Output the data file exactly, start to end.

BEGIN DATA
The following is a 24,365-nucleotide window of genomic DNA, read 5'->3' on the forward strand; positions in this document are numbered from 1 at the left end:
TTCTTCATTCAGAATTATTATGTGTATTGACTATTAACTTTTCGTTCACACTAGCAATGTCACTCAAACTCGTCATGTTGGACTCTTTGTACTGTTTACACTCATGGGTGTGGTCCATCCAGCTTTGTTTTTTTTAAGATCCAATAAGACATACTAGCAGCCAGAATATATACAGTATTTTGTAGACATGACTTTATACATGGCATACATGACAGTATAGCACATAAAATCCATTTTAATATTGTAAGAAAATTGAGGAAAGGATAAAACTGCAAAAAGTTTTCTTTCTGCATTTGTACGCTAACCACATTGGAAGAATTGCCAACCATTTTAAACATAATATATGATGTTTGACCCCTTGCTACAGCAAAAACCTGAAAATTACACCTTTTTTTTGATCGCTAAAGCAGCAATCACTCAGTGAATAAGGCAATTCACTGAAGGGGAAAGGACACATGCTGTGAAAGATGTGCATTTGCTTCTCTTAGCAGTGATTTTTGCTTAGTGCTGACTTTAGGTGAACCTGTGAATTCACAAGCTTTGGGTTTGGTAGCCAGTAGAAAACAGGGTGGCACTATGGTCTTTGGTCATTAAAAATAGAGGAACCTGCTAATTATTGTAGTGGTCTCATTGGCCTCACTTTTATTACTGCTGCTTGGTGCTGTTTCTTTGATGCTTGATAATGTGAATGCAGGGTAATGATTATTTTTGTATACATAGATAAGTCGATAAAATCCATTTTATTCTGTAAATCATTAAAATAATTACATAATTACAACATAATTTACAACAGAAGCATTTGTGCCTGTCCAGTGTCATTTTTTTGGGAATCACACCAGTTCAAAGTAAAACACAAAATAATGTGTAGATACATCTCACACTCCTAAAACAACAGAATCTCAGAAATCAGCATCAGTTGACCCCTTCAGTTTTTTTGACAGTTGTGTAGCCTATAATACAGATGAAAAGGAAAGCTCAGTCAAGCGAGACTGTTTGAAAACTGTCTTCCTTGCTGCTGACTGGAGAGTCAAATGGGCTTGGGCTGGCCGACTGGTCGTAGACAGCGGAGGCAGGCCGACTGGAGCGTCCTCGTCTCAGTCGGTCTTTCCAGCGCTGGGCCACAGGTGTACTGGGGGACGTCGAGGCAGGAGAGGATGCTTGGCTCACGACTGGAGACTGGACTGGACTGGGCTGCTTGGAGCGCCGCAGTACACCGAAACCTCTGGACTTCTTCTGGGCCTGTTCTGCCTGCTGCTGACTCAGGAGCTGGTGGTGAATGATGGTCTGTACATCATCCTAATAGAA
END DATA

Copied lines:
The following is a 24,365-nucleotide window of genomic DNA, read 5'->3' on the forward strand; positions in this document are numbered from 1 at the left end:
TTCTTCATTCAGAATTATTATGTGTATTGACTATTAACTTTTCGTTCACACTAGCAATGTCACTCAAACTCGTCATGTTGGACTCTTTGTACTGTTTACACTCATGGGTGTGGTCCATCCAGCTTTGTTTTTTTTAAGATCCAATAAGACATACTAGCAGCCAGAATATATACAGTATTTTGTAGACATGACTTTATACATGGCATACATGACAGTATAGCACATAAAATCCATTTTAATATTGTAAGAAAATTGAGGAAAGGATAAAACTGCAAAAAGTTTTCTTTCTGCATTTGTACGCTAACCACATTGGAAGAATTGCCAACCATTTTAAACATAATATATGATGTTTGACCCCTTGCTACAGCAAAAACCTGAAAATTACACCTTTTTTTTGATCGCTAAAGCAGCAATCACTCAGTGAATAAGGCAATTCACTGAAGGGGAAAGGACACATGCTGTGAAAGATGTGCATTTGCTTCTCTTAGCAGTGATTTTTGCTTAGTGCTGACTTTAGGTGAACCTGTGAATTCACAAGCTTTGGGTTTGGTAGCCAGTAGAAAACAGGGTGGCACTATGGTCTTTGGTCATTAAAAATAGAGGAACCTGCTAATTATTGTAGTGGTCTCATTGGCCTCACTTTTATTACTGCTGCTTGGTGCTGTTTCTTTGATGCTTGATAATGTGAATGCAGGGTAATGATTATTTTTGTATACATAGATAAGTCGATAAAATCCATTTTATTCTGTAAATCATTAAAATAATTACATAATTACAACATAATTTACAACAGAAGCATTTGTGCCTGTCCAGTGTCATTTTTTTGGGAATCACACCAGTTCAAAGTAAAACACAAAATAATGTGTAGATACATCTCACACTCCTAAAACAACAGAATCTCAGAAATCAGCATCAGTTGACCCCTTCAGTTTTTTTGACAGTTGTGTAGCCTATAATACAGATGAAAAGGAAAGCTCAGTCAAGCGAGACTGTTTGAAAACTGTCTTCCTTGCTGCTGACTGGAGAGTCAAATGGGCTTGGGCTGGCCGACTGGTCGTAGACAGCGGAGGCAGGCCGACTGGAGCGTCCTCGTCTCAGTCGGTCTTTCCAGCGCTGGGCCACAGGTGTACTGGGGGACGTCGAGGCAGGAGAGGATGCTTGGCTCACGACTGGAGACTGGACTGGACTGGGCTGCTTGGAGCGCCGCAGTACACCGAAACCTCTGGACTTCTTCTGGGCCTGTTCTGCCTGCTGCTGACTCAGGAGCTGGTGGTGAATGATGGTCTGTACATCATCCTAATAGAA